Let's see, just this year 11 died thanks to BP executives. Some 1,500 that we know about were seriously sickened by two Iowa egg producers' salmonella-contaminated products — that one of them was aware of before all hell broke loose. Some 29 miners died in West Virginia (up from the 25-miner death toll of 2009), and now, seven or more died in San Bruno because of PG&E.

Yet, somehow, nobody winds up in prison. People seeking reparations get slow-walked past the point where they can afford lawyers to go after the company that harmed them or their injured or deceased loved ones, while others settle for what the company is willing to give rather than tie up their lives for decades.

It's no wonder few if any companies take any lessons from the deadly screw-ups of other companies. There's no deterrence at all.

I'm at the point of believing that when people are damaged for life or killed, the whole concept of white collar crime should go out the window, and those responsible should face criminal charges. Justice should be swift and severe, with the convicted going from executive suite to cell block within a few months at most.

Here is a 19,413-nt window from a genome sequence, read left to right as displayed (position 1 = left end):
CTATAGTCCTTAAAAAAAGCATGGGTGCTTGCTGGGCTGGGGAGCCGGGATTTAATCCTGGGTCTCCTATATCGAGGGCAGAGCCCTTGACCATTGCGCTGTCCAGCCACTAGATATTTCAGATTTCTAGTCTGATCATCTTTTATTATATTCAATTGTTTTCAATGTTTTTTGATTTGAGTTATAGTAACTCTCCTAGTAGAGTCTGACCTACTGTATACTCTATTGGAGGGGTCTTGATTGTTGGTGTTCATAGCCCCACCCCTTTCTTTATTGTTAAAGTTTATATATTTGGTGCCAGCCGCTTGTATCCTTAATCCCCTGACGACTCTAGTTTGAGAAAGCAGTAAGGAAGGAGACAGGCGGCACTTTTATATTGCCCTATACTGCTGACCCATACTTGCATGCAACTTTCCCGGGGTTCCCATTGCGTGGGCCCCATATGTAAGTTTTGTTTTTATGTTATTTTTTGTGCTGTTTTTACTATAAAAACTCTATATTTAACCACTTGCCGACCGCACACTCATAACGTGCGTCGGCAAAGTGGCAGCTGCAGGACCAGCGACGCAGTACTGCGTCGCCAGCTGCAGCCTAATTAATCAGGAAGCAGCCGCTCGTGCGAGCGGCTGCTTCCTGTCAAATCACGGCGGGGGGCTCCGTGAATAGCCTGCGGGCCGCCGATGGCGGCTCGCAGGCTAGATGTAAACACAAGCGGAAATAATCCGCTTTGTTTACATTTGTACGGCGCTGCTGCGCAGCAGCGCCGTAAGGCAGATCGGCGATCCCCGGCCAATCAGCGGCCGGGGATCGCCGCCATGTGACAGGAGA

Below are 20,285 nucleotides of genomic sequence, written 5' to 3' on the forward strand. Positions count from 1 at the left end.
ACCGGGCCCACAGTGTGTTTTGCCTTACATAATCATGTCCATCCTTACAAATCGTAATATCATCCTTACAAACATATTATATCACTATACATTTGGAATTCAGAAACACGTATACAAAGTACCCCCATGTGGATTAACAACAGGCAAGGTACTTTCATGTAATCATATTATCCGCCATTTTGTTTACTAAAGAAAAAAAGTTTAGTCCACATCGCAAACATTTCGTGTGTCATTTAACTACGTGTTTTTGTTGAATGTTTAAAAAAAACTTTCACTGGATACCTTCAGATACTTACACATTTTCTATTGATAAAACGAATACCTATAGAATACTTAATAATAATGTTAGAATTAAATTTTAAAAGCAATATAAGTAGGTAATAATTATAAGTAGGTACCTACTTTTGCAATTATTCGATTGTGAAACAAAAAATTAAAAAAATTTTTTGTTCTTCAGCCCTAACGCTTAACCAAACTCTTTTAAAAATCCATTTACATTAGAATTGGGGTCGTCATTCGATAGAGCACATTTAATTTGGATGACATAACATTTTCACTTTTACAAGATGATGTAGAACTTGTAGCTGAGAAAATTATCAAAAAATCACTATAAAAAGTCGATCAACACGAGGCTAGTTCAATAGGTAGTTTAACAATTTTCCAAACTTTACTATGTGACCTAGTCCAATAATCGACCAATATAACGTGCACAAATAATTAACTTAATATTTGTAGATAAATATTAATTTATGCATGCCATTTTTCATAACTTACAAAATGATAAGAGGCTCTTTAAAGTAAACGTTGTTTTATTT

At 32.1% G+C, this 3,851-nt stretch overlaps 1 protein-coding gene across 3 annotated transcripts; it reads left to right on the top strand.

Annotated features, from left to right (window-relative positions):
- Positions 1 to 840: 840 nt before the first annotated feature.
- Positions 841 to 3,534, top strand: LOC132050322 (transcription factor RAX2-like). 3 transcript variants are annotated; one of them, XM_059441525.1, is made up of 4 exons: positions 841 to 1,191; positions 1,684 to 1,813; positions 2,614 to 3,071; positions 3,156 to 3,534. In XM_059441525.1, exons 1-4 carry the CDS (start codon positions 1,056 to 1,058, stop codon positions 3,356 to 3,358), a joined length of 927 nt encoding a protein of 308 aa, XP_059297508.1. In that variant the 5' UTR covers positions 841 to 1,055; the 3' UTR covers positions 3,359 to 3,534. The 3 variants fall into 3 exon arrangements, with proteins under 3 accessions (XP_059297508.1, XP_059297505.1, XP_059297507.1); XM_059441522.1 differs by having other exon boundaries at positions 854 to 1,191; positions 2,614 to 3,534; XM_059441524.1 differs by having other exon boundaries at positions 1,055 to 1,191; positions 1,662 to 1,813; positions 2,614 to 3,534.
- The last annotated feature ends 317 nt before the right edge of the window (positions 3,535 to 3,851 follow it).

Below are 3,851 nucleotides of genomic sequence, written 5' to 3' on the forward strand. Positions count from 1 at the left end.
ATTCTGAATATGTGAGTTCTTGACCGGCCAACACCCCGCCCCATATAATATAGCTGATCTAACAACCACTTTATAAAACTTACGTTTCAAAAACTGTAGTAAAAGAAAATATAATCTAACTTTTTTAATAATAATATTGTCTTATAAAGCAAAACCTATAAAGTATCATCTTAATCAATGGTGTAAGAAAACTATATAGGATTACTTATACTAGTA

Then, and only then, will we have justice for victims and effective deterrence to reverse this trend.

September 17, 2010 at 1:47 AM  
Blogger Randal Graves said...

Corporations are people, with all the attendant rights and privileges, except when they do bad stuff, then they are abstractions responsible for nothing.

C'mon, you should know that by now.

September 17, 2010 at 7:27 AM  
Anonymous Jess said...

@Demeur, no I was being sarcastic, I need to probably put a little disclaimer sometimes. :)

September 17, 2010 at 9:48 AM  
Anonymous Thomas said...

The very idea of the corporation has been corrupted. Two centuries ago the privilege of creating a joint-stock organization was granted by the government so that that organization could accomplish a particular goal for the common good. This could be building a bridge, opening a port, establishing and maintaining international trade or any number of other endeavors but the point was that the company existed to accomplish a task. Those people that took a financial risk by fronting the money were allowed to profit if the task was well accomplished.

Presently, though, the task has been divorced from the purpose. Corporations exist in perpetuity and their only function is to produce profit for their owners, specifically their wealthiest and most powerful owners, to the exclusion of all else.